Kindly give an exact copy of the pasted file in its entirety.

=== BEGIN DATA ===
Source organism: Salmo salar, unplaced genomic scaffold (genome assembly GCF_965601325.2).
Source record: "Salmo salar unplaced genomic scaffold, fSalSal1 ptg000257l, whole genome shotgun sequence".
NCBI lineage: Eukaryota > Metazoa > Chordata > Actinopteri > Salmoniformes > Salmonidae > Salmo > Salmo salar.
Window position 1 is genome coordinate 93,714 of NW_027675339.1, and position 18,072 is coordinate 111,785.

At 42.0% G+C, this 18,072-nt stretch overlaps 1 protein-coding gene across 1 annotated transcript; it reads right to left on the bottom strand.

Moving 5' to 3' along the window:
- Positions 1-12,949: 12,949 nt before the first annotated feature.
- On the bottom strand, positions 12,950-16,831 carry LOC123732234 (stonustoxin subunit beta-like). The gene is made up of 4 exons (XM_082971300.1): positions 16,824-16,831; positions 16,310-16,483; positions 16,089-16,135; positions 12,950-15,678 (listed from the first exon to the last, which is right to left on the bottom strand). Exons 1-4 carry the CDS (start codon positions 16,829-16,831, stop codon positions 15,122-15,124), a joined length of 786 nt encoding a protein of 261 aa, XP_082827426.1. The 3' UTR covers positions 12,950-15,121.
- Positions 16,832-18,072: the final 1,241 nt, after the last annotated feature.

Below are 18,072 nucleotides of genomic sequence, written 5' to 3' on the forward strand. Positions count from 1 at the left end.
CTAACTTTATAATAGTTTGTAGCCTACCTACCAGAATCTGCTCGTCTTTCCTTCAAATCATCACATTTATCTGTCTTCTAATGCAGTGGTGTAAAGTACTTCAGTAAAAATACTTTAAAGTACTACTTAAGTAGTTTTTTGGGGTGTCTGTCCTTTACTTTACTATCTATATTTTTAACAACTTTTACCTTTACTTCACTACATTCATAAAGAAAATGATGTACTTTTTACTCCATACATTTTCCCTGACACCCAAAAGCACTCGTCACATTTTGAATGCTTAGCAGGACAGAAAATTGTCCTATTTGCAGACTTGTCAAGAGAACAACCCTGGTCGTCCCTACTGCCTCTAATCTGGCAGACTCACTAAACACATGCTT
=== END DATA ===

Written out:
Source organism: Salmo salar, unplaced genomic scaffold (genome assembly GCF_965601325.2).
Source record: "Salmo salar unplaced genomic scaffold, fSalSal1 ptg000257l, whole genome shotgun sequence".
NCBI lineage: Eukaryota > Metazoa > Chordata > Actinopteri > Salmoniformes > Salmonidae > Salmo > Salmo salar.
Window position 1 is genome coordinate 93,714 of NW_027675339.1, and position 18,072 is coordinate 111,785.

At 42.0% G+C, this 18,072-nt stretch overlaps 1 protein-coding gene across 1 annotated transcript; it reads right to left on the bottom strand.

Moving 5' to 3' along the window:
- Positions 1-12,949: 12,949 nt before the first annotated feature.
- On the bottom strand, positions 12,950-16,831 carry LOC123732234 (stonustoxin subunit beta-like). The gene is made up of 4 exons (XM_082971300.1): positions 16,824-16,831; positions 16,310-16,483; positions 16,089-16,135; positions 12,950-15,678 (listed from the first exon to the last, which is right to left on the bottom strand). Exons 1-4 carry the CDS (start codon positions 16,829-16,831, stop codon positions 15,122-15,124), a joined length of 786 nt encoding a protein of 261 aa, XP_082827426.1. The 3' UTR covers positions 12,950-15,121.
- Positions 16,832-18,072: the final 1,241 nt, after the last annotated feature.

Below are 18,072 nucleotides of genomic sequence, written 5' to 3' on the forward strand. Positions count from 1 at the left end.
CTAACTTTATAATAGTTTGTAGCCTACCTACCAGAATCTGCTCGTCTTTCCTTCAAATCATCACATTTATCTGTCTTCTAATGCAGTGGTGTAAAGTACTTCAGTAAAAATACTTTAAAGTACTACTTAAGTAGTTTTTTGGGGTGTCTGTCCTTTACTTTACTATCTATATTTTTAACAACTTTTACCTTTACTTCACTACATTCATAAAGAAAATGATGTACTTTTTACTCCATACATTTTCCCTGACACCCAAAAGCACTCGTCACATTTTGAATGCTTAGCAGGACAGAAAATTGTCCTATTTGCAGACTTGTCAAGAGAACAACCCTGGTCGTCCCTACTGCCTCTAATCTGGCAGACTCACTAAACACATGCTT